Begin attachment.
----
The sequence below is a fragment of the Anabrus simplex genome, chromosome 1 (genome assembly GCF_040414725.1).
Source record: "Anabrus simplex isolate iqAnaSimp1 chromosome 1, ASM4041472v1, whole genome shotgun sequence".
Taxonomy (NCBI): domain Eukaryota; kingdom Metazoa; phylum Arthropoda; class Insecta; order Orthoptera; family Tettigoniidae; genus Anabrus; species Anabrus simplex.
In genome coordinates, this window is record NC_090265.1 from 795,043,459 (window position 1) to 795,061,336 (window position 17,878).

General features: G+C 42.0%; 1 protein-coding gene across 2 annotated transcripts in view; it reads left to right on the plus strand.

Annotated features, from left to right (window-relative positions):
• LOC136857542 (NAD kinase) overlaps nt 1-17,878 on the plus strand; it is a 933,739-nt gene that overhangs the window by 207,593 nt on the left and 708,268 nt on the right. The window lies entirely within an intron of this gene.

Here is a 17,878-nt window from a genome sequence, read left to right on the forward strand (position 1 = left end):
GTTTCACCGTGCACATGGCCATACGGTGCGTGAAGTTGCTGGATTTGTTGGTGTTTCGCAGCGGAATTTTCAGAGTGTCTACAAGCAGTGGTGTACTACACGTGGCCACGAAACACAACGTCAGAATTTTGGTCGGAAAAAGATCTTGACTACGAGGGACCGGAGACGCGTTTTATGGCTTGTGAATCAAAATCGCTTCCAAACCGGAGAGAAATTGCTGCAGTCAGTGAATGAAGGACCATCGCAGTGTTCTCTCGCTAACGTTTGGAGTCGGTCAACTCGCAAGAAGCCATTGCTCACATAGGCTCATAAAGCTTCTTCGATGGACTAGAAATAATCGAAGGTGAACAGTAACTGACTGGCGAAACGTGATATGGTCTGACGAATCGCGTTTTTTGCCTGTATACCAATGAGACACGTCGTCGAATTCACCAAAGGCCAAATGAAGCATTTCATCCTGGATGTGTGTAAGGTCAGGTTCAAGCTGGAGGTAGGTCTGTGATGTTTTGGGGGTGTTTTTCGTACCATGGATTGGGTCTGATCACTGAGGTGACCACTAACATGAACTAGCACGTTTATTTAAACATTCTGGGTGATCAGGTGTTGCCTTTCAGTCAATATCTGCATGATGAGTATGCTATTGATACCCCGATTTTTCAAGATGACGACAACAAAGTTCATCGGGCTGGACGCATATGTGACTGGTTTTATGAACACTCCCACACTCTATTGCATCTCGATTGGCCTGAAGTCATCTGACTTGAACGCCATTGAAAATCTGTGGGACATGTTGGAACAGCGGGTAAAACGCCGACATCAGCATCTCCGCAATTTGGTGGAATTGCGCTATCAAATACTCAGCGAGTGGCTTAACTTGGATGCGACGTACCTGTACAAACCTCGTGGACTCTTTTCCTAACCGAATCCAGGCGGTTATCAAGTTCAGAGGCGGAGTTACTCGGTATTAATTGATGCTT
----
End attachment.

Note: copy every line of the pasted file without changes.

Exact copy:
The sequence below is a fragment of the Anabrus simplex genome, chromosome 1 (genome assembly GCF_040414725.1).
Source record: "Anabrus simplex isolate iqAnaSimp1 chromosome 1, ASM4041472v1, whole genome shotgun sequence".
Taxonomy (NCBI): domain Eukaryota; kingdom Metazoa; phylum Arthropoda; class Insecta; order Orthoptera; family Tettigoniidae; genus Anabrus; species Anabrus simplex.
In genome coordinates, this window is record NC_090265.1 from 795,043,459 (window position 1) to 795,061,336 (window position 17,878).

General features: G+C 42.0%; 1 protein-coding gene across 2 annotated transcripts in view; it reads left to right on the plus strand.

Annotated features, from left to right (window-relative positions):
• LOC136857542 (NAD kinase) overlaps nt 1-17,878 on the plus strand; it is a 933,739-nt gene that overhangs the window by 207,593 nt on the left and 708,268 nt on the right. The window lies entirely within an intron of this gene.

Here is a 17,878-nt window from a genome sequence, read left to right on the forward strand (position 1 = left end):
GTTTCACCGTGCACATGGCCATACGGTGCGTGAAGTTGCTGGATTTGTTGGTGTTTCGCAGCGGAATTTTCAGAGTGTCTACAAGCAGTGGTGTACTACACGTGGCCACGAAACACAACGTCAGAATTTTGGTCGGAAAAAGATCTTGACTACGAGGGACCGGAGACGCGTTTTATGGCTTGTGAATCAAAATCGCTTCCAAACCGGAGAGAAATTGCTGCAGTCAGTGAATGAAGGACCATCGCAGTGTTCTCTCGCTAACGTTTGGAGTCGGTCAACTCGCAAGAAGCCATTGCTCACATAGGCTCATAAAGCTTCTTCGATGGACTAGAAATAATCGAAGGTGAACAGTAACTGACTGGCGAAACGTGATATGGTCTGACGAATCGCGTTTTTTGCCTGTATACCAATGAGACACGTCGTCGAATTCACCAAAGGCCAAATGAAGCATTTCATCCTGGATGTGTGTAAGGTCAGGTTCAAGCTGGAGGTAGGTCTGTGATGTTTTGGGGGTGTTTTTCGTACCATGGATTGGGTCTGATCACTGAGGTGACCACTAACATGAACTAGCACGTTTATTTAAACATTCTGGGTGATCAGGTGTTGCCTTTCAGTCAATATCTGCATGATGAGTATGCTATTGATACCCCGATTTTTCAAGATGACGACAACAAAGTTCATCGGGCTGGACGCATATGTGACTGGTTTTATGAACACTCCCACACTCTATTGCATCTCGATTGGCCTGAAGTCATCTGACTTGAACGCCATTGAAAATCTGTGGGACATGTTGGAACAGCGGGTAAAACGCCGACATCAGCATCTCCGCAATTTGGTGGAATTGCGCTATCAAATACTCAGCGAGTGGCTTAACTTGGATGCGACGTACCTGTACAAACCTCGTGGACTCTTTTCCTAACCGAATCCAGGCGGTTATCAAGTTCAGAGGCGGAGTTACTCGGTATTAATTGATGCTT